In the mid 2000’s CFL or Compact Fluorescent Lamps started becoming more popular. They were already there in the market but took some time to gain popularity due the exact reason why LEDs have taken so much time to become popular today. These used a similar technology to the aforementioned fluorescent tube-lights. However, their initial cost was much higher than the conventionally used incandescent bulbs. People would say things like “You have to pay for the technology” or “technology comes at a price”. However, it was quickly proved that although one pays a higher price for the CFL they would last longer, were less prone to damages and gave same amount of light while consuming lesser power. A typical 15W CFL consumes 1/4th the power of a 60W incandescent bulb but gives more light than it. This led to significant savings in the long run.
Fast forward to 2010 and onward and a new technology was gaining popularity. Light Emitting Diodes or LEDs were making their way in into the lighting market. Initially they were really expensive but their key feature was almost 1/3rd power consumption of CFL and less than 1/10th power of an incandescent. Most large scale industries realized the potential for savings and started switching over to LED lighting however up till 2015-16 LEDs still hadn’t made it into the households. As of 2017 too they are not very commonly seen in houses. The reason is the same old misconception that it is “expensive” but it certainly is not! LED lights last for 10 years as compared to just about a year of incandescent. Hence, it is important that one compares the Life Cycle Cost and not make a decision just based on the initial cost.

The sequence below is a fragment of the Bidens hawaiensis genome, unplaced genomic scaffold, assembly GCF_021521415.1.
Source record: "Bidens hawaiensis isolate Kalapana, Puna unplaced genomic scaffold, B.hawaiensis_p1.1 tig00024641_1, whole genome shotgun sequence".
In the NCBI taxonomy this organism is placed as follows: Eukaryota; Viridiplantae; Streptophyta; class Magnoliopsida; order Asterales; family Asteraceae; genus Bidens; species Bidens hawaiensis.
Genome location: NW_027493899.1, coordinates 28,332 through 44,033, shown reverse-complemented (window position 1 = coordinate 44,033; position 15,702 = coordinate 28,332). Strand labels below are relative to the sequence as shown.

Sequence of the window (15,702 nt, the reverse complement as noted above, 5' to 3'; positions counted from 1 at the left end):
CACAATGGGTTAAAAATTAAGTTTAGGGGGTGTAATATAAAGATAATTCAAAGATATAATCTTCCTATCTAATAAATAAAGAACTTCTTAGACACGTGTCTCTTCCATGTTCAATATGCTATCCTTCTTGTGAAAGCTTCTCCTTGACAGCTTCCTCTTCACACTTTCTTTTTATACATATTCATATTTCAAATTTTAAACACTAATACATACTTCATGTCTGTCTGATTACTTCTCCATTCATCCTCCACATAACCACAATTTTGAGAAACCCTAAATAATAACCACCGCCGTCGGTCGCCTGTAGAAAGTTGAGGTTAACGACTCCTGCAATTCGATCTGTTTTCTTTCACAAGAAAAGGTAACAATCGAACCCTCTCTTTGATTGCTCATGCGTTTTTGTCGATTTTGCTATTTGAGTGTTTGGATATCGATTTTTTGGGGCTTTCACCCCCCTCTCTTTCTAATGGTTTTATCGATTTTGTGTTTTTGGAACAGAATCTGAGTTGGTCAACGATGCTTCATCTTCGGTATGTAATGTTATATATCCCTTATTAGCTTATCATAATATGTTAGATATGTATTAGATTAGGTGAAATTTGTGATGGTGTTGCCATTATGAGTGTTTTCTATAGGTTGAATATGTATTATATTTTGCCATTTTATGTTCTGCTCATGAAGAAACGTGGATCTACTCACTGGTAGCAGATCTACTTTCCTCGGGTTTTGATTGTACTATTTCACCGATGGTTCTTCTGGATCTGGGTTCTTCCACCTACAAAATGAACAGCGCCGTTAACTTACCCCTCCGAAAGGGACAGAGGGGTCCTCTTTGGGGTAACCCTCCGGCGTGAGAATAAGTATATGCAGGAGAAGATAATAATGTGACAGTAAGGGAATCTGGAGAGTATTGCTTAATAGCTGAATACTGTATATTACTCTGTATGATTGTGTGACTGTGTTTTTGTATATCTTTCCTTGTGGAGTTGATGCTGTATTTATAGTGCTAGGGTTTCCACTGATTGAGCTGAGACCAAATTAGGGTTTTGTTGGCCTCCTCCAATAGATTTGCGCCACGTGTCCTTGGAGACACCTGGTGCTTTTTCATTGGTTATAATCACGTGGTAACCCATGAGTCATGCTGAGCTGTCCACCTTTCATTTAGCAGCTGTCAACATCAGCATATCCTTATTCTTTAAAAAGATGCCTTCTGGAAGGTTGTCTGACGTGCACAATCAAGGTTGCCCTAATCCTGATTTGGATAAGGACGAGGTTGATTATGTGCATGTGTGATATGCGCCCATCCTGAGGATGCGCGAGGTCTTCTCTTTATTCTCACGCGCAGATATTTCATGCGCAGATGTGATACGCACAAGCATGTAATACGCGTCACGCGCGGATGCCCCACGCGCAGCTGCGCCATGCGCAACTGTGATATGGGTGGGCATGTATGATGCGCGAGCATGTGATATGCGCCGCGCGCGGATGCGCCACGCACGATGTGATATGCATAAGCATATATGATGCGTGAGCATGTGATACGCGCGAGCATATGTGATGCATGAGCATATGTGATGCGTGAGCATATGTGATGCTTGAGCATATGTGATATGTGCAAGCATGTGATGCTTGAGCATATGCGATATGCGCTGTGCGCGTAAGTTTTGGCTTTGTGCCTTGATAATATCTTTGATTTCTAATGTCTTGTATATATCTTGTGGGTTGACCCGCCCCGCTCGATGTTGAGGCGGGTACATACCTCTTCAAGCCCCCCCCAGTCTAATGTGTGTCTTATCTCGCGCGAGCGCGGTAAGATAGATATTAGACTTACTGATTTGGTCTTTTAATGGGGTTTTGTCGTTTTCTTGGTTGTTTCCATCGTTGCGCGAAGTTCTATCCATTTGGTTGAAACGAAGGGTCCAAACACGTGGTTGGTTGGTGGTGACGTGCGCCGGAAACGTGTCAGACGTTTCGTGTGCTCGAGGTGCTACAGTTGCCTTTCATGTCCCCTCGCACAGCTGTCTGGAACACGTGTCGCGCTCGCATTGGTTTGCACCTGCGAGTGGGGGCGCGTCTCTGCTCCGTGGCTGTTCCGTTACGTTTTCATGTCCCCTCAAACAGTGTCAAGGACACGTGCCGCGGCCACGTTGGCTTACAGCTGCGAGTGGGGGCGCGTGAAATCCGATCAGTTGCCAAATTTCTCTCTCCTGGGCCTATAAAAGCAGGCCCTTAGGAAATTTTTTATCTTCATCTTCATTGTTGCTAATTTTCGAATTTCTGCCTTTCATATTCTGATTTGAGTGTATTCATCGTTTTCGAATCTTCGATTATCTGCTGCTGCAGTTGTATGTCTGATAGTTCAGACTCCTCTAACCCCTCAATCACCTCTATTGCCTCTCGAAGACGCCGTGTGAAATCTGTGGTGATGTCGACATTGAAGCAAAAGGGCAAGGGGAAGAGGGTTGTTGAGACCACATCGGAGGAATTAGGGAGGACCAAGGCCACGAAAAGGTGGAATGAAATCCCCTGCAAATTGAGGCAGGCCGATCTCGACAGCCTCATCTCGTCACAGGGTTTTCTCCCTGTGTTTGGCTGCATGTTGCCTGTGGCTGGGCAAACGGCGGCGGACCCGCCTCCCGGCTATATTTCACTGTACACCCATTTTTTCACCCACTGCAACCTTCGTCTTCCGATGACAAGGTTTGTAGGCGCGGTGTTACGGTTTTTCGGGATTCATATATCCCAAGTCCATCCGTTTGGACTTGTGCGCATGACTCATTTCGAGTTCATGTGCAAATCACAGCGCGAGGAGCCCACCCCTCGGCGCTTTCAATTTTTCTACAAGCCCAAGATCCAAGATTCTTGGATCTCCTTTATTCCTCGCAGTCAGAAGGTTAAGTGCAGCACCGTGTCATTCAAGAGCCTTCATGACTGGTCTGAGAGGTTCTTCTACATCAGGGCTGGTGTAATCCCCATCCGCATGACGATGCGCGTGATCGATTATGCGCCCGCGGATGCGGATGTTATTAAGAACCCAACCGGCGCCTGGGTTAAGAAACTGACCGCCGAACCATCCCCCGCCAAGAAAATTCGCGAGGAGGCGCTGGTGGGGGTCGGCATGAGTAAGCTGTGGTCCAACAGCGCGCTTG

Let’s compare. The following is a simple table that compares these three types of lighting systems along with their costs and lighting levels (Lumens).
Values in red colour are extrapolated.